However, I do also make a batch of truffles with jam because the jam ones are still lush, and when you bite into them the jam truffles tend to be more liquidly which in itself is a pleasurable experience when you’re consuming them.
My personal preference for jam is either raspberry or strawberry, but any jam should give a pleasing result. This time I opted for a blend of strawberry jam and homemade plum jam.
The IngredientsClick thumbnail to view full-size
Kitchen Tools and Utensils for Making Truffles
It’s largely a question of what’s available in your kitchen; although you may wish to buy some useful kitchen utensils to help with making the truffles.
The main tools I use are:-
- Kitchen scales
- Spatulas and spoons
- Stainless steel steamer
- Pyrex glass bowl
- Plastic pudding bowls
- Baking trays
- Large marble pastry board and large glass worktop saver
- Mini scoop (about the size of a teaspoon)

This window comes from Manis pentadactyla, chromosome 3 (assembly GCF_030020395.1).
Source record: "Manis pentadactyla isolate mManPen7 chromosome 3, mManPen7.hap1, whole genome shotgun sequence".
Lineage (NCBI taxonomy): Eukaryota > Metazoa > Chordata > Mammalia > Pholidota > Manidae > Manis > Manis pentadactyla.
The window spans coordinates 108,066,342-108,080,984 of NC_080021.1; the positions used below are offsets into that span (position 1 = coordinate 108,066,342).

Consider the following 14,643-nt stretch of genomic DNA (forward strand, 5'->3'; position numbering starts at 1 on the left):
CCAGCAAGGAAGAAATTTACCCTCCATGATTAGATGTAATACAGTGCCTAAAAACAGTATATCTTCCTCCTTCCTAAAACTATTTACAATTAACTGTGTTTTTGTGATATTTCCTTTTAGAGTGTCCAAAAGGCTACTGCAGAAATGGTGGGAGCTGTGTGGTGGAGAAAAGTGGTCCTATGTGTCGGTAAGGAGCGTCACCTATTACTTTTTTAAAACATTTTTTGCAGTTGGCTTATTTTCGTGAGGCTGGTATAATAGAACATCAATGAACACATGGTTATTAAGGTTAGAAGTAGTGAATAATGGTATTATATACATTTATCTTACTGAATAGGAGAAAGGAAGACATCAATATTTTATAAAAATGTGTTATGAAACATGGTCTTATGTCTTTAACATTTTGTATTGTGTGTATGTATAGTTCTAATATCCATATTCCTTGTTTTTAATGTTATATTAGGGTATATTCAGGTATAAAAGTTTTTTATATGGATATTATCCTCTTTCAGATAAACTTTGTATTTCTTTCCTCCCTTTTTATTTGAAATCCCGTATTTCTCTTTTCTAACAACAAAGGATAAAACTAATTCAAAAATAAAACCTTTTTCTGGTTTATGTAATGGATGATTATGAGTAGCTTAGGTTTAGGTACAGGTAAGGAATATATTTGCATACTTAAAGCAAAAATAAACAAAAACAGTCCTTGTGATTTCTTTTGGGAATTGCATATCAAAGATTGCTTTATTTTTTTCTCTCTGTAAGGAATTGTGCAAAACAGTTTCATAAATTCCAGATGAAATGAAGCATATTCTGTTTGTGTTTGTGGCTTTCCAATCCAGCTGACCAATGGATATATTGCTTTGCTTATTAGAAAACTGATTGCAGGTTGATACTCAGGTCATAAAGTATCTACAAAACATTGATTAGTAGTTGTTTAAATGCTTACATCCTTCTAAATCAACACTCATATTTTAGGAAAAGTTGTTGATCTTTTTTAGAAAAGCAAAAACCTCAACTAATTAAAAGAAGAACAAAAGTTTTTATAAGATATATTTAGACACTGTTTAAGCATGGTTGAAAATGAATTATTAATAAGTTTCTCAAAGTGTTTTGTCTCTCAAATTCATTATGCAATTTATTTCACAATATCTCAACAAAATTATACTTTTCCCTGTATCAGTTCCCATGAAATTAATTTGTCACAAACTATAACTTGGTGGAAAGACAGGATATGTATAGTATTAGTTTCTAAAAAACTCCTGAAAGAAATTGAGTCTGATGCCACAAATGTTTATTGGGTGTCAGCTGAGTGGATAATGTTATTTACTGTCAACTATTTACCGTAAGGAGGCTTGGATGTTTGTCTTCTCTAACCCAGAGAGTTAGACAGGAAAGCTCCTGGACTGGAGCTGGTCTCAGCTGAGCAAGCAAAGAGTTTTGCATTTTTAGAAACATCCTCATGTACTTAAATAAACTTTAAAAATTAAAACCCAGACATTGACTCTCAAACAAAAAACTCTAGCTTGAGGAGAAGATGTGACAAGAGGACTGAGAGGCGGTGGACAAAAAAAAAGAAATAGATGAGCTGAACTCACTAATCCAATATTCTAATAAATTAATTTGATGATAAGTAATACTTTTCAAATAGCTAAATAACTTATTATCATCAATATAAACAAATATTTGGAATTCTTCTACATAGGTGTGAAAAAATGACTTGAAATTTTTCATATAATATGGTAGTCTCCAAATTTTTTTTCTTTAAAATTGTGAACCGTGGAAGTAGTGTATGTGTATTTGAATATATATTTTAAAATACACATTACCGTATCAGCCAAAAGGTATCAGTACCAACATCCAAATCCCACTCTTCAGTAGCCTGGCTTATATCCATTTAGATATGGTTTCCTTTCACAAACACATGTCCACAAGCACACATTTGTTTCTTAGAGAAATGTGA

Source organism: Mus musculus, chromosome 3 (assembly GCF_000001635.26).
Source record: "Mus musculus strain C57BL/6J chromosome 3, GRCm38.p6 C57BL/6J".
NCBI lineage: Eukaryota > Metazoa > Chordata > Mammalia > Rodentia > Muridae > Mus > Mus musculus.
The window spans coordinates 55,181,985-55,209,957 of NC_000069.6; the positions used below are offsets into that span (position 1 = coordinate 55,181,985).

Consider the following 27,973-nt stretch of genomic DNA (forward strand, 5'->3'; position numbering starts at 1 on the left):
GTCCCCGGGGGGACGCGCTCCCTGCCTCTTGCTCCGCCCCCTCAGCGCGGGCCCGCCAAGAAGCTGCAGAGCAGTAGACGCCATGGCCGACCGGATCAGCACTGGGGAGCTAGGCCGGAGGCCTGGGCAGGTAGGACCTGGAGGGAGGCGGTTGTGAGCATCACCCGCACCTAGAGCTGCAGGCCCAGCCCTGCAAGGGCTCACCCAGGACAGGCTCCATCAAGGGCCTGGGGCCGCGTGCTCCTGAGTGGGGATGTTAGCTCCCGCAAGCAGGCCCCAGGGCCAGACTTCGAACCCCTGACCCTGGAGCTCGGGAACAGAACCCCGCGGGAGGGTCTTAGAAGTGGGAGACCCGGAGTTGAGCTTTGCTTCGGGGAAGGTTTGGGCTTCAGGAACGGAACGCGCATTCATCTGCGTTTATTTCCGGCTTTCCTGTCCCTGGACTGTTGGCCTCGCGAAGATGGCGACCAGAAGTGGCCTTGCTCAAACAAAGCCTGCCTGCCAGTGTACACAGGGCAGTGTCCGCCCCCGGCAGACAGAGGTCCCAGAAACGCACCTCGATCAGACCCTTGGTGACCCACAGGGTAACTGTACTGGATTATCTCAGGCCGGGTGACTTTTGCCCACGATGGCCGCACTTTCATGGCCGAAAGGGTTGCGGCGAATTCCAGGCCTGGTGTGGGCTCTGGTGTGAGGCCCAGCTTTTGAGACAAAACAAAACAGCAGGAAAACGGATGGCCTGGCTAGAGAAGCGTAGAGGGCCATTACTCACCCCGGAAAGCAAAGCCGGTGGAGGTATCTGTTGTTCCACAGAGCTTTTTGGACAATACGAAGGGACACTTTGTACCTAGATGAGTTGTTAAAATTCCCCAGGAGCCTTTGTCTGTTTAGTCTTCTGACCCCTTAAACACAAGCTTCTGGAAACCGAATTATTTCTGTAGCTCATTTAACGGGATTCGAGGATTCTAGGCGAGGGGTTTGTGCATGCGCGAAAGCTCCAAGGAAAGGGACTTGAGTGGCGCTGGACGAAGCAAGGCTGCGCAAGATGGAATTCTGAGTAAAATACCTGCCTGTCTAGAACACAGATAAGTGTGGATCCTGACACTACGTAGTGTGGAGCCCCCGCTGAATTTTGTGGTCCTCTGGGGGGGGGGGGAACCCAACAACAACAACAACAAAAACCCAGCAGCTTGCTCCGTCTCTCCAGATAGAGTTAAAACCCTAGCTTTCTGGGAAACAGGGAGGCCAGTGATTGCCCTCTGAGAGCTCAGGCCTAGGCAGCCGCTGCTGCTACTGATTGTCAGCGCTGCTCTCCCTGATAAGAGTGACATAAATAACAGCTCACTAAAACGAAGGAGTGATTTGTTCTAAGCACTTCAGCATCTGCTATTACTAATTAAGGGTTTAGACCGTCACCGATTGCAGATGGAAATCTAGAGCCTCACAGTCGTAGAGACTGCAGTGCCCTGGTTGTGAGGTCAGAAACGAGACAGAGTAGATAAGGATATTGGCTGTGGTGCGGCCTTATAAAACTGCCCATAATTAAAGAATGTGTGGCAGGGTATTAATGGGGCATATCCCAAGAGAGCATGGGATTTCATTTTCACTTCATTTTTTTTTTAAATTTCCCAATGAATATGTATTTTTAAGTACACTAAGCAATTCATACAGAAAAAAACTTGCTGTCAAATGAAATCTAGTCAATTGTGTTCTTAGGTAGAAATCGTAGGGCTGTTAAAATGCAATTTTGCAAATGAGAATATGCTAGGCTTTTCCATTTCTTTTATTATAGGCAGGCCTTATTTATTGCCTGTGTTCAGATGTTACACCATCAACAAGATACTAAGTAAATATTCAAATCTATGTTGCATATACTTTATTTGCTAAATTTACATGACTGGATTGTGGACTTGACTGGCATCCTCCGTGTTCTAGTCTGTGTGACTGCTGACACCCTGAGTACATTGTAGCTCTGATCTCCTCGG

- 3 piece dipping set for chocolate making
Most of the equipment is self-explanatory, but the last three items listed above may need a little bit more explanation.
Marble Pastry Board and Glass Worktop Saver
With chocolate making you want to work on a cool surface, as it does aid the balls of filling and the final chocolate coated truffles to keep their shape better. Plus, if you’re into tempering chocolate (which I’m not) a cool surface is essential.
Marble is an ideal cool surface, and glass is a good substitute if you don’t have marble available.
The mini scoop is for scooping out a teaspoonful of filling for making the balls, which are then coated in cocoa powder before being re-cooled in the fridge.